13 Best Street Foods in Hawaii

Best Street Foods In Hawaii
Image credit: ohpoke.se

Hawaii is home to some of the world’s most delicious and unique street foods.

From the traditional Hawaiian plate lunch to the more modern poke bowls, the options for street foods in Hawaii are endless.

Whether in Honolulu, Maui, or Kauai, you’ll find an abundance of street food stalls and restaurants offering a wide variety of local favorites. 

This blog post will explore some of the best street foods in Hawaii that you can’t miss!

From savory dishes to sweet treats, these mouth-watering snacks will tantalize your taste buds and leave you wanting more.

1. Malasadas

Malasadas are a classic Hawaiian street food that you won’t want to miss!

A malasada is a Portuguese-style donut, deep-fried and coated in sugar. It’s a popular snack found all over the island, especially in the morning. 

They come in many flavors, from traditional cinnamon sugar to unique creations such as guava, coconut, and mochi.

Try one of these delicious treats on our list of street foods in Hawaii for a delightful start to your day!

When it comes to finding malasadas, there are plenty of spots around Hawaii that you can check out. 

There are specialty bakeries dedicated to these treats and local convenience stores and markets that have them readily available.

Prices vary depending on where you get them, but they’re usually fairly affordable. Malasadas are also a great gift for friends and family back home, so stock up while you’re here!

2. Poi Mochi

Poi mochi is a popular street food in Hawaii, made of a light and airy mochi (rice cake) battered and deep-fried until golden.

It is often served as an appetizer or side dish with a sweet and savory dipping sauce. The outside of the mochi is crispy, while the inside is light and chewy, giving it a unique texture. 

It can be filled with sweet fillings like red beans, coconut, pineapple, or even chocolate. Poi mochi is a tasty and unique snack everyone should try when visiting Hawaii.

The popularity of poi mochi has been steadily growing, with street vendors all over the islands. 

The mochi, one of the several street foods in Hawaii, is usually sold in pieces or larger portions.

Some vendors offer flavors such as matcha, sesame, and sweet potato. Poi mochi is a must-have snack in Hawaii, so try it out when you visit!

3. Acai Bowl

Hawaii is known for its amazing food culture and the delicious street food on every corner. One of Hawaii’s most popular street food items is the acai bowl.

This dish consists of a thick smoothie made with acai berries, topped with fruits, nuts, and granola. 

Acai bowls are a great way to get your daily dose of antioxidants and healthy fats while enjoying the taste of Hawaii.

The best part about eating acai bowls as street foods in Hawaii is that they can be easily customized.

They are customized with toppings like bananas, honey, coconut flakes, cacao nibs, strawberries, and blueberries. 

The fresh ingredients make these bowls so delicious that you won’t resist them! So if you’re looking for a tasty and healthy treat in Hawaii, try an acai bowl!

4. Andagi

Andagi is a type of doughnut originating from Okinawa, Japan. It is a popular street food in Hawaii and can be found at many food trucks and markets around the islands.

Andagi is typically made with mashed sweet potato, which gives them its unique flavor. 

They are street foods in Hawaii that can be eaten plain or filled with various fillings like jam or cream.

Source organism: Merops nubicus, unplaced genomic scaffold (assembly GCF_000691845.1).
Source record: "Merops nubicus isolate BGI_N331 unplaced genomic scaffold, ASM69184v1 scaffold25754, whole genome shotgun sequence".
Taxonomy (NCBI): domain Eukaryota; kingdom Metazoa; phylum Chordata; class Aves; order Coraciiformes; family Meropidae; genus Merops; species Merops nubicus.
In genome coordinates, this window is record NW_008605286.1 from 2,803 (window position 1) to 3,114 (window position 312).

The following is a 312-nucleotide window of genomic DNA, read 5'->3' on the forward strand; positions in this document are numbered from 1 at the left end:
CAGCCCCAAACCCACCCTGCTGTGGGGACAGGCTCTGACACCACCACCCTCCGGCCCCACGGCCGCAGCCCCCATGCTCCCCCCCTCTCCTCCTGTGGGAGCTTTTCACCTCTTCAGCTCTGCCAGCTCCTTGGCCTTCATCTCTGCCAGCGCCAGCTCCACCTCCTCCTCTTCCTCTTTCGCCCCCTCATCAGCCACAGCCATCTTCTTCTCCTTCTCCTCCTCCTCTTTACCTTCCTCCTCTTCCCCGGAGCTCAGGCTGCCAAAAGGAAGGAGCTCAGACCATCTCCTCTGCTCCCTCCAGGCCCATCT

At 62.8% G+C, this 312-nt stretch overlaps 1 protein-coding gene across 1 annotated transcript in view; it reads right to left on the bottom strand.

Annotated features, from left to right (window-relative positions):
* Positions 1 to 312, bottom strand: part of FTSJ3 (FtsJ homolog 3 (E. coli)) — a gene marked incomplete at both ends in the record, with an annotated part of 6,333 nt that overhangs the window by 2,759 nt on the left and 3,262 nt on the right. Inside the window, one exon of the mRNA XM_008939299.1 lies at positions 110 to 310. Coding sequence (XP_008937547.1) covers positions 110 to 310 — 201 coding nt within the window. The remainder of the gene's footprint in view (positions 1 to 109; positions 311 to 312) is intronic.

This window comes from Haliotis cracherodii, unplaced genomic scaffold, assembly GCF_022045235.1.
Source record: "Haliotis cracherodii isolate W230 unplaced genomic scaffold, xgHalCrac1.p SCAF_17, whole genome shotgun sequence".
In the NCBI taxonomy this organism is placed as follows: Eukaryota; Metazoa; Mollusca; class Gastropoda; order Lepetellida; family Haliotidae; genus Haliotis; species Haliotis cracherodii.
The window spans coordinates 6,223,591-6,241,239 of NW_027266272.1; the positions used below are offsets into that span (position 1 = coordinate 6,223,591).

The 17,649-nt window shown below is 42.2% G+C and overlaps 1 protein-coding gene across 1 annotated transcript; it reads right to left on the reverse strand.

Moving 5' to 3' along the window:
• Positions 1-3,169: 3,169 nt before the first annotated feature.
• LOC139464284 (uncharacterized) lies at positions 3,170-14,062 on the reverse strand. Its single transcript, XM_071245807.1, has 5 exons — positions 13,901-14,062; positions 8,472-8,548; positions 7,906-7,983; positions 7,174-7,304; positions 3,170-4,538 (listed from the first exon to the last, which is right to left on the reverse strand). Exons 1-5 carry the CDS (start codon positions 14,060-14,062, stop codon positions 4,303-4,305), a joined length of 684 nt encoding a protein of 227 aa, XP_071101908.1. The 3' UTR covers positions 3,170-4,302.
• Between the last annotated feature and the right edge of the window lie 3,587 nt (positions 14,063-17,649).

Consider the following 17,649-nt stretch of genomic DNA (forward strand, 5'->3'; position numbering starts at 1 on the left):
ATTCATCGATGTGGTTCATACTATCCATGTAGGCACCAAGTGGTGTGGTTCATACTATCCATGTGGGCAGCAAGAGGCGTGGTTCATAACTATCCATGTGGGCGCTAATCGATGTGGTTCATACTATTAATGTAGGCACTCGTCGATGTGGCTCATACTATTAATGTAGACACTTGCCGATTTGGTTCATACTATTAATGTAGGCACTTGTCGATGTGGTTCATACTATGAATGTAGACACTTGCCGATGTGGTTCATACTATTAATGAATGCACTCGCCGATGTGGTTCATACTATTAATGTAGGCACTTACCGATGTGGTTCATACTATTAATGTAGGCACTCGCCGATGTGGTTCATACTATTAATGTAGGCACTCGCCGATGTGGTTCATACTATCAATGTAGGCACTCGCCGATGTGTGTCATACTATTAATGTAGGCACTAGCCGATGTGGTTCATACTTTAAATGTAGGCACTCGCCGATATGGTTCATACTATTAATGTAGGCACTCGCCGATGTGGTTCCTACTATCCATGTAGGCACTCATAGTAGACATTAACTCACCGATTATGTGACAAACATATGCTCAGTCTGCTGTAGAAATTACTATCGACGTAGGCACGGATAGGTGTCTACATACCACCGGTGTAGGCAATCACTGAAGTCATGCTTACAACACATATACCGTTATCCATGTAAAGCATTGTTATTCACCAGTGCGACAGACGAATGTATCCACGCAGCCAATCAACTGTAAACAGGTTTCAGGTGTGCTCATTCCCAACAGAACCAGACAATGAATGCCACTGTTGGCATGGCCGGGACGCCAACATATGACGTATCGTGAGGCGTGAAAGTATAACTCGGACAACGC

The outside is fried until golden brown, making them crispy and delicious. Andagi is a great snack on the go and can be found in many stores across Hawaii. 

No matter where you go in Hawaii, you’re sure to find a great selection of Andagi to enjoy!

Whether you’re looking for something sweet or savory, there’s an Andagi for everyone.

From traditional Okinawan-style donuts to new and innovative flavors, you can find something to satisfy your cravings in no time.

Andagi is a great way to experience Hawaiian culture in a delicious way. Try some today and see why they’re so popular!

5. Mai Tai

Mai Tai is one of the most popular drinks in Hawaii and is also an integral part of its street food culture.

While some people opt for a Mai Tai from a bar or restaurant, nothing beats the flavor of a homemade Mai Tai from a street vendor.

You can find vendors selling Mai Tais in almost every corner of Hawaii, and the prices are usually very affordable. 

The classic recipe for a Mai Tai involves rum, lime juice, orange curaçao, orgeat syrup, and a bit of pineapple juice for sweetness.

This mix creates an amazing sweet-and-sour cocktail that refreshes you on hot days.

The great thing about Mai Tais from street vendors is that they can be customized to your preference. 

If you don’t want too much sweetness, you can ask for less syrup, or if you’re looking for a more tropical experience, you can add some other juices like guava or passion fruit.

No matter how you customize it, a Mai Tai from a street vendor in Hawaii is a delicious and refreshing treat.

6. Shave Ice

Shave ice is not left out of this list of popular street foods in Hawaii and is usually served with various flavored syrups.

Shave ice is made with finely shaved ice soaked in flavored syrup. Shave ice stands can be found throughout the Hawaiian Islands; many serve multiple flavors. 

It’s a great way to cool off and enjoy a sweet treat on a hot day. The most popular flavors are mango, strawberry, pineapple, and li hing mui, but plenty of other unique flavor combinations are available. Some shaved ice stands offer toppings such as ice cream or azuki beans. 

Shave ice is a great way to experience the unique flavors of Hawaii while enjoying a sweet and refreshing treat.

Whether you buy your shave ice at a local stand or make your own at home, it will be an enjoyable experience! With so many flavors to choose from, there’s something for everyone to enjoy!

7. Spam Musubi